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Biweekly links for 05/22/2009

by Michael Nielsen on May 22, 2009
  • A solution to an exposition problem « Gowers’s Weblog
    • “Let me explain the title of this post by quoting from Timothy Chow’s highly recommended expository article A beginner’s guide to forcing: “All mathematicians are familiar with the concept of an open research problem. I propose the less familiar concept of an open exposition problem. Solving an open exposition problem means explaining a mathematical subject in a way that renders it totally perspicuous. Every step should be motivated and clear; ideally, students should feel that they could have arrived at the results themselves.””
  • Seb’s Open Research: Stocks, Flows, and Upkeep in Social Media
    • Seb Paquet’s exegesis of an experiment in mass collaborative drawing. Vandalism, designing good social media, persistent social structures, and many other topics…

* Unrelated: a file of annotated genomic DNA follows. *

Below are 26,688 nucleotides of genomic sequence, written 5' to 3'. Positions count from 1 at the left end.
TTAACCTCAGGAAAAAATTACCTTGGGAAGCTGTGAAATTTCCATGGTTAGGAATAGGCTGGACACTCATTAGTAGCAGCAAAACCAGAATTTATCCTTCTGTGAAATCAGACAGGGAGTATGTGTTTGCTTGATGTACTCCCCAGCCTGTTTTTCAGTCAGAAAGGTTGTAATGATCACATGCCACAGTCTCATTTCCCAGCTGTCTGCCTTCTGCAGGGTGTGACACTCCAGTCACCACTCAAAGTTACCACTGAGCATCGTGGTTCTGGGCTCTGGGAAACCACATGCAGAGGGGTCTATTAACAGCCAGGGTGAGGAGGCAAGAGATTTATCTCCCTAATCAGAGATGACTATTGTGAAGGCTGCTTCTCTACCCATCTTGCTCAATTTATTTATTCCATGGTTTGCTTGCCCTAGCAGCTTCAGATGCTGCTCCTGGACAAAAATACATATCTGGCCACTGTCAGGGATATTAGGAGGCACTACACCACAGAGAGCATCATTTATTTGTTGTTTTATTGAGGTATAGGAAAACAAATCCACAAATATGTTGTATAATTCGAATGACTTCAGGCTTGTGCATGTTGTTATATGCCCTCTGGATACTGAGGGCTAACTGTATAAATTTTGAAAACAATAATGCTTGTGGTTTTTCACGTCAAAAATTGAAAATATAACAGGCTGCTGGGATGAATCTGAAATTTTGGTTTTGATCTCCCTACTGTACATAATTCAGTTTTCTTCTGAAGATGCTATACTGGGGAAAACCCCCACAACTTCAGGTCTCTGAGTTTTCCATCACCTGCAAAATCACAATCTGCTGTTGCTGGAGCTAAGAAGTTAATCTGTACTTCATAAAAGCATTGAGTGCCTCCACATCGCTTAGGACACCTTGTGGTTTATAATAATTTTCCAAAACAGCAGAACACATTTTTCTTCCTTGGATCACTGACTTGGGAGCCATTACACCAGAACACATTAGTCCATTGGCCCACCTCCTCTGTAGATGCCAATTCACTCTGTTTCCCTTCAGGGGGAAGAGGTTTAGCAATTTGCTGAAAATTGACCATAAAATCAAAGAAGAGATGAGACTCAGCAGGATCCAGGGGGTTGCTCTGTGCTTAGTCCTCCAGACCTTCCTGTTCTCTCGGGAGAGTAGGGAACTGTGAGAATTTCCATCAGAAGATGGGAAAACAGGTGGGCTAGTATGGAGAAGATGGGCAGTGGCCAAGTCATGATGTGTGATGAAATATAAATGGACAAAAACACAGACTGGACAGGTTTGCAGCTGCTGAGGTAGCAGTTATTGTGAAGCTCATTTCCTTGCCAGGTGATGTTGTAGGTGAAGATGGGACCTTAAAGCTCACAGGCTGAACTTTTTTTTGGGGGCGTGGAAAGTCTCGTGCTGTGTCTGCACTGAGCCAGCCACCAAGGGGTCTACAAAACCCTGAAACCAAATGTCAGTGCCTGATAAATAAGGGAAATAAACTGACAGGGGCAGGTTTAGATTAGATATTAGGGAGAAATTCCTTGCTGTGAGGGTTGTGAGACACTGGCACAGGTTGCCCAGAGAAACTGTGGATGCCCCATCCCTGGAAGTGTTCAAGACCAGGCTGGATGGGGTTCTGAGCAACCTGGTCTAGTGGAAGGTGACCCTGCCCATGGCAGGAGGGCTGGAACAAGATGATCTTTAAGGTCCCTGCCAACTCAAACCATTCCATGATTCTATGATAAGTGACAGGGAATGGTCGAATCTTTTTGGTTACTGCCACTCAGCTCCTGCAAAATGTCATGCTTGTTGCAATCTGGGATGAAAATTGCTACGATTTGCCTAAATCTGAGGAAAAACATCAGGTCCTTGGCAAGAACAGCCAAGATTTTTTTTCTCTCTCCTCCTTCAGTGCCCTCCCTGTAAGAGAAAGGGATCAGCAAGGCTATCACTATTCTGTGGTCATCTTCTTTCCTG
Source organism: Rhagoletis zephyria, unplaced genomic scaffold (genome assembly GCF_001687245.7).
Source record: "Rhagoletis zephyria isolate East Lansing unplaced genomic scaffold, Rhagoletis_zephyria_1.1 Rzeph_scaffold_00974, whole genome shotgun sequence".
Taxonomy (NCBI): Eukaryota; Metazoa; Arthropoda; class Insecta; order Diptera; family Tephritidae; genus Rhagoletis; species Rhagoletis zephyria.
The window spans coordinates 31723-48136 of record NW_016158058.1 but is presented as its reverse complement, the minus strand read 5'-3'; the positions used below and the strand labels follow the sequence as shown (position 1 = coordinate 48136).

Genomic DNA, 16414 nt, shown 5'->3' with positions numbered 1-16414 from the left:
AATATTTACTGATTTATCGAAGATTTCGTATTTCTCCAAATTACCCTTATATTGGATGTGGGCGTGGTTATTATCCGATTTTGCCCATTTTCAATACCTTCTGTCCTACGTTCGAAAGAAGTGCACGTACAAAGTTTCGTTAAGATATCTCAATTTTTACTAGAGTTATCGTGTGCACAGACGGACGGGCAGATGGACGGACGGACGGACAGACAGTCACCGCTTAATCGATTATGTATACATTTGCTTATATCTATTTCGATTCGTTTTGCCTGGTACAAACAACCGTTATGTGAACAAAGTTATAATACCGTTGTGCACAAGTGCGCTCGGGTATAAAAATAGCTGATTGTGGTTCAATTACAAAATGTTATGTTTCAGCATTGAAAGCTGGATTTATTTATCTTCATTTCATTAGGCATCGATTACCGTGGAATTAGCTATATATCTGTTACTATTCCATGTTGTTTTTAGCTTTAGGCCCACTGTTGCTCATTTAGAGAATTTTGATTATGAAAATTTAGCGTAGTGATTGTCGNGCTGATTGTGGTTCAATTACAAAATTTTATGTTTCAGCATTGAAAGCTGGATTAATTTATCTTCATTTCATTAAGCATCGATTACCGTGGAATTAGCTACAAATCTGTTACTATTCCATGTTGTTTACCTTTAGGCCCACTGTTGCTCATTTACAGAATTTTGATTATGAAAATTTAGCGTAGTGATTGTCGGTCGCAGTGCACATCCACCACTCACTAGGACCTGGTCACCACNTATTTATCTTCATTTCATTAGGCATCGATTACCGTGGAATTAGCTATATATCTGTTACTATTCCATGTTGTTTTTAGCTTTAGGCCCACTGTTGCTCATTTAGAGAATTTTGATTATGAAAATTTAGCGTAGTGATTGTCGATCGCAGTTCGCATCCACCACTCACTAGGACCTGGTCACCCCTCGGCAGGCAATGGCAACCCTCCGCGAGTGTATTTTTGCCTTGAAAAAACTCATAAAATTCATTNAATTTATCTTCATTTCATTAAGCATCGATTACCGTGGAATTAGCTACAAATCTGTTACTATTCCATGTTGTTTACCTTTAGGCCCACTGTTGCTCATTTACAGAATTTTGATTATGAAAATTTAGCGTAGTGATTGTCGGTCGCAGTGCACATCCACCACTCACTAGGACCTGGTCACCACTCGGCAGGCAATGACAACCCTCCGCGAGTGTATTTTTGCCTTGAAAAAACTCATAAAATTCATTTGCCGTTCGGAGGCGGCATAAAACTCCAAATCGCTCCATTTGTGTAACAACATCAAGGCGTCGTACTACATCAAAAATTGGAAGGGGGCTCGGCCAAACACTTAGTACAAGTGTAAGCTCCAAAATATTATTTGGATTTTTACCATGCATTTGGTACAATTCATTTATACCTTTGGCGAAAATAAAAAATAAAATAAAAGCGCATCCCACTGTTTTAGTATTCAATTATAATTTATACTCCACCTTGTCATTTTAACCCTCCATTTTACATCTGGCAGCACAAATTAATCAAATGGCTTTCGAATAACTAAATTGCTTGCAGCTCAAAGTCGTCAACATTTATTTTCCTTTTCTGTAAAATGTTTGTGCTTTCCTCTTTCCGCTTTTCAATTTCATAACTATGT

• ICML Discussion Site [ICML Discussion]
    • “The aim of this site is to enable the research community to discuss papers accepted to ICML [International Conference on Machine Learning]. Each paper accepted to ICML 2008 has a page on this site. Each page has details of the paper and a discussion thread. “
  • Meatball Wiki: WikiLifeCycle
  • CiteULike: Group on Statistical Machine Learning
  • Life on the lattice: Openness >> fraud
    • “Schön’s deception was only possible because the researchers who tried and failed to replicate his results didn’t have access to his primary data. Once doubts had been raised over the appearance of two completely identical graphs supposedly representing two completely different sets of experimental data, Schön’s primary data were subjected to close scrutiny and were found to be non-existent — his labbooks had been destroyed, and his samples were damaged beyond recovery. This raises the question whether it would have been possible to even contemplate such a fraud in an environment where scientists are genuinely expected to hide nothing, and in particular to make their primary data publicly available after publication.”

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